“Get back to work.” So spake Gus, giving the order to Bryan Cranston’s Walter White and Aaron Paul’s Jesse, in the season premiere of Breaking Bad. Getting back to work — resigning oneself to a life of both rigorous tedium and unnerving danger — is as good a way as any to think of the theme developing this season. The shoot-’em-up action thriller has always resided around the edges of Breaking Bad, with a few notable exceptions (the shoot-out in the parking lot in the “One Minute” episode; Mike’s masterly clean-up of some Mexican cartel thugs in last season’s climactic “Full Measure”) rarely at its center.
And so while the season-premiere scene that everyone will be talking about today is the moment when Gus calmly slit Victor’s throat with a box-cutter (that instrument of death was the very title of the episode), flooding around the series like so much spilled corpse blood is the red, rueful acknowledgment that Breaking Bad always circles back to the drudgery of work. From the series’ first-season scenes of a weary Walt teaching bored students chemistry to a stunned Jesse and Walt resuming their meth manufacturing labors in the big red room, Bad is uncannily attuned to two key audience desires: We like to see that people on TV can be as sick of working as many of us become, and we like to see heightened-reality ways in which work can be escaped, money can be made, and happiness is held out like a mirage.
As though to make absolutely sure there can be no doubt as to what Aaron Paul’s Jesse did to the fastidious meth-maker Gale at the end of the last season of Breaking Bad, show creator Vince Gilligan offers a close-up shot of dead Gale, with actor David Costabile making a (final?) appearance laid out with a gunshot in his eye. So much for the theory I and a few others held that Jesse may have moved his arm away just a few inches, thus sparing Gale.
Indeed, as a result of Jesse’s action, one dictated by Walt, Jesse spent much of the new season’s opener in a mute state, shocked into silence as he tries to absorb the fresh hell to which he’s consigned himself. Hellishness also figured in other subplots. Hank is sitting in bed, enduring the tortures of physical and mental pain as a result of another of Walt’s earlier decisions, and Hank is lashing out at wife Marie. The idea, so dear to the concept of marriage, is that if one mate is suffering, so must the other. Hank’s verbal abuse and emotional neglect of Marie is as quietly powerful as any scene of violence, and even under these trying circumstances, I’m glad to see more of Dean Norris and Betsy Brandt. Much less of a victim is Skyler, who is now working with with a firm, quiet intensity on making the most of the mess and profits Walt has created.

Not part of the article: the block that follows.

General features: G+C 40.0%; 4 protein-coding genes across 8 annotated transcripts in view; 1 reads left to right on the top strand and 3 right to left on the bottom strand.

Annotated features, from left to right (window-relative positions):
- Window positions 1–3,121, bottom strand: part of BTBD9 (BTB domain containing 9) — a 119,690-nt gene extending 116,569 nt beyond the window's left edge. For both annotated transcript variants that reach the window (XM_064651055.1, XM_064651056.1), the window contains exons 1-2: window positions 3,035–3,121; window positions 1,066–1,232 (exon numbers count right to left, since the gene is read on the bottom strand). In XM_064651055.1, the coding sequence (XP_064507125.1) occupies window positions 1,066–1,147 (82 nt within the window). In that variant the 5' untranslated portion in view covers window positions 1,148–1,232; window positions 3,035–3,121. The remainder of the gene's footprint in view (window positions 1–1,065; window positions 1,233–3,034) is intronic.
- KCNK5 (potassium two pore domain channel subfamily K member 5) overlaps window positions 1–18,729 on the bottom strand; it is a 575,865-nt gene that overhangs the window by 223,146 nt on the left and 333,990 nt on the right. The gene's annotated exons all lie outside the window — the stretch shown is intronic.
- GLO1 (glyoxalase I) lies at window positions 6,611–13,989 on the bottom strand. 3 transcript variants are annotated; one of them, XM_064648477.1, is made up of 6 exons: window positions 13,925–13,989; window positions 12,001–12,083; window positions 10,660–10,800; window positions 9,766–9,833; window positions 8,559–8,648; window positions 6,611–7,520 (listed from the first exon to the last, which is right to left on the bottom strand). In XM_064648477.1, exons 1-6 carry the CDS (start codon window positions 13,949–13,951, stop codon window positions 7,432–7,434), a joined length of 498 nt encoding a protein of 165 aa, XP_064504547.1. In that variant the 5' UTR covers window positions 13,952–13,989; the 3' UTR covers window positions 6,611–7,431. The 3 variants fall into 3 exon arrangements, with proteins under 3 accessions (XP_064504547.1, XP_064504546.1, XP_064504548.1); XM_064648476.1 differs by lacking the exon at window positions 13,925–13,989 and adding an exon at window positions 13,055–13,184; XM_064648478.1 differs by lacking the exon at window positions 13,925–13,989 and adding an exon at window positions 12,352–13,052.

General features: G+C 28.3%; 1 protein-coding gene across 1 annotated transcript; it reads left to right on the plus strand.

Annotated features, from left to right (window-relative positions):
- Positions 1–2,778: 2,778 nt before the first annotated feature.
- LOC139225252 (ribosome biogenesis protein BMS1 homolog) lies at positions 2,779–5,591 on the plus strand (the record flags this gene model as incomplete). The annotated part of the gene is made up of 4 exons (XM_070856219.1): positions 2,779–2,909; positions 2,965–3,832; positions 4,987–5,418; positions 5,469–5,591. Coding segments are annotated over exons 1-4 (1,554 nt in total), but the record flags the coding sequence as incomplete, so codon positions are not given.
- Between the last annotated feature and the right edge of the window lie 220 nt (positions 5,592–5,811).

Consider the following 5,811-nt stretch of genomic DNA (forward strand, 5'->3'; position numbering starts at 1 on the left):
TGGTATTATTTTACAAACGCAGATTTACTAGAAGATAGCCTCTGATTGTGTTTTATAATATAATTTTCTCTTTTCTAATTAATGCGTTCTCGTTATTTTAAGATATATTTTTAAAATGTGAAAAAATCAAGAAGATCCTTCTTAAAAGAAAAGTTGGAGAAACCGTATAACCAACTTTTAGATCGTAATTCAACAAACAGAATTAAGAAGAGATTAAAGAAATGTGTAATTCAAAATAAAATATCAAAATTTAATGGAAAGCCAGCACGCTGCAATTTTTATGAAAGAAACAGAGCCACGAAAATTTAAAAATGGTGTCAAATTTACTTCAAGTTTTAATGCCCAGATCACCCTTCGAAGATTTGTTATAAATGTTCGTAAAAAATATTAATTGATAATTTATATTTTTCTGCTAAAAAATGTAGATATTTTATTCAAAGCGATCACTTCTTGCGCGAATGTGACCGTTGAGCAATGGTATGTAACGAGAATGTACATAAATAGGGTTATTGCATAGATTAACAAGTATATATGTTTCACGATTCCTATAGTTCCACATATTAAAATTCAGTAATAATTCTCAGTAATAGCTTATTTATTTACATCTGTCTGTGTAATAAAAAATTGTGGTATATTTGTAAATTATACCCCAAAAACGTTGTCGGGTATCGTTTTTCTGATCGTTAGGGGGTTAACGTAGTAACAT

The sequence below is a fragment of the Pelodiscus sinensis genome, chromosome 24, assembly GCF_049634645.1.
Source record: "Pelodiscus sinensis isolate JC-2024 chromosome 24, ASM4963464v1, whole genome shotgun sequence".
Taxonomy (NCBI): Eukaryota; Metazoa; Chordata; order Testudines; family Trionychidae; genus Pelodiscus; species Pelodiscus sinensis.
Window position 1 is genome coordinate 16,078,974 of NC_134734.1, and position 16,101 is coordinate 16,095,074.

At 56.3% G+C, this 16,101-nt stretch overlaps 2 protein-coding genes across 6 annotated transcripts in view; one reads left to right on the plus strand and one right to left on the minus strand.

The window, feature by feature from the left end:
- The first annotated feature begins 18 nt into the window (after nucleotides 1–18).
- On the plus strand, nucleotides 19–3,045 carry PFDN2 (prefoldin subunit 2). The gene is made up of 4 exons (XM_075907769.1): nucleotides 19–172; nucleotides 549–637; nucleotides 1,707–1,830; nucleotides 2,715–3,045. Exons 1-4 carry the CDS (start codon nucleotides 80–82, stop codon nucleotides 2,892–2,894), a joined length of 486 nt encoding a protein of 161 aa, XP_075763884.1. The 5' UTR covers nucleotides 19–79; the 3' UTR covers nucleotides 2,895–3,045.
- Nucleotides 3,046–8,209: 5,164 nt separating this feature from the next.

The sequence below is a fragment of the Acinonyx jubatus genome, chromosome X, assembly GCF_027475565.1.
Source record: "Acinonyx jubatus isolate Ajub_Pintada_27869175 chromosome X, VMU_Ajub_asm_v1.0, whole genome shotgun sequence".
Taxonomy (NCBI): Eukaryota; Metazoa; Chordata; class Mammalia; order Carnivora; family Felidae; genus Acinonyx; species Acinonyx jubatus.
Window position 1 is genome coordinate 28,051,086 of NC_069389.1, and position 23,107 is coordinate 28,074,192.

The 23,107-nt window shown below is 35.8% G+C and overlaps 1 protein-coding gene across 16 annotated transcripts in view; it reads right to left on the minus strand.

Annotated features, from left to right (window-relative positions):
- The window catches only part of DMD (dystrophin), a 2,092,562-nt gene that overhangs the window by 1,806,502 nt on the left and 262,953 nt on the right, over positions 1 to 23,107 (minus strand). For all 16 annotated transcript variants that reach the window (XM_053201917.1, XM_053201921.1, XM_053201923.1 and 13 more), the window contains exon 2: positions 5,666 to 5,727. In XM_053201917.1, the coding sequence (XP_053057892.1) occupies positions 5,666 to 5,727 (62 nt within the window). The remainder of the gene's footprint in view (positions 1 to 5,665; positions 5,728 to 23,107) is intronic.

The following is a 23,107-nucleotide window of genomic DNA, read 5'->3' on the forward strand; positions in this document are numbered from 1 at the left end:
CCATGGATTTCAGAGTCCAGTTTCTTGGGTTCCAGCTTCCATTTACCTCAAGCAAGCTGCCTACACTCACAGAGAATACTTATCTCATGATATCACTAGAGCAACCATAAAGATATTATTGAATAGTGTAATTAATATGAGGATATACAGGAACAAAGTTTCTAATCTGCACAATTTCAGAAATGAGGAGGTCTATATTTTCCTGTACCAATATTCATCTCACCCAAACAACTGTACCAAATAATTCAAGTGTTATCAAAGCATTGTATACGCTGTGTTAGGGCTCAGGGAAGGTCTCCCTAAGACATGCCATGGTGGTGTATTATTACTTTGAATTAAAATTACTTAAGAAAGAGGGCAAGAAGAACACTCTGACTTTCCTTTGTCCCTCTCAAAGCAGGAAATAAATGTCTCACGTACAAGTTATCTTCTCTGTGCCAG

But to return into the red room of the meth lab, as deliriously evil an environment as David Lynch’s red room in Twin Peaks: Gus, covering his red shirt and tie, putting on a red jumpsuit to commit his ruthless murder, demonstrated how likely it is that a control freak can go freaky on you. Walt’s moments-earlier threat-pleas to Gus to spare him — “You kill me, you have nothing. You Kill Jesse, you don’t have me” — only serve to confirm to Gus that he’s chosen wisely to kill people around Walt and Jesse (Gale; Victor), but not the meth makers themselves. (Keeping this in mind, I’d say, “Watch out, Mike! The way Walt and Jesse disposed of Victor’s body showed that, in certain areas, these two amateur cleaners know even more than you about ways to wipe away the existence of someone.”)
The body was put in a container, sizzled with acid (the box cutter with Gus’ fingerprints on it also met the same fate), and carted off with a label slapped on it: “Corrosive.” A good word, that: It also applies to the corrosion of Jesse’s soul, as he sat, in the final moments this week, in a Denny’s with Walt, scarfing down pancakes and still coming to terms with a life that’s gone too far to ever be redeemed.
As I look back on the hour of TV I’ve just described, I wonder a little at why I was so exhilarated after watching it. I do know why, of course. For all the talk we can have about how “dark” and “bleak” and “gritty” Breaking Bad is, for all the doom toward which Walt and Jesse are heading with a ferocious inevitability, the formal beauty of this series — its eloquent silences; its breath-taking pictorial compositions; its fine, essential moments of comic relief courtesy of Bob Odenkirk’s Saul; the neatly-tucked corners of its tidy story-telling — these are pleasures that transcend 98% of television’s usual attempts at dirty realism or fashionable pessimism. Bad slices through prime-time cliches, depressingly predictable dialogue and plot turns, with the clean efficiency of a box cutter.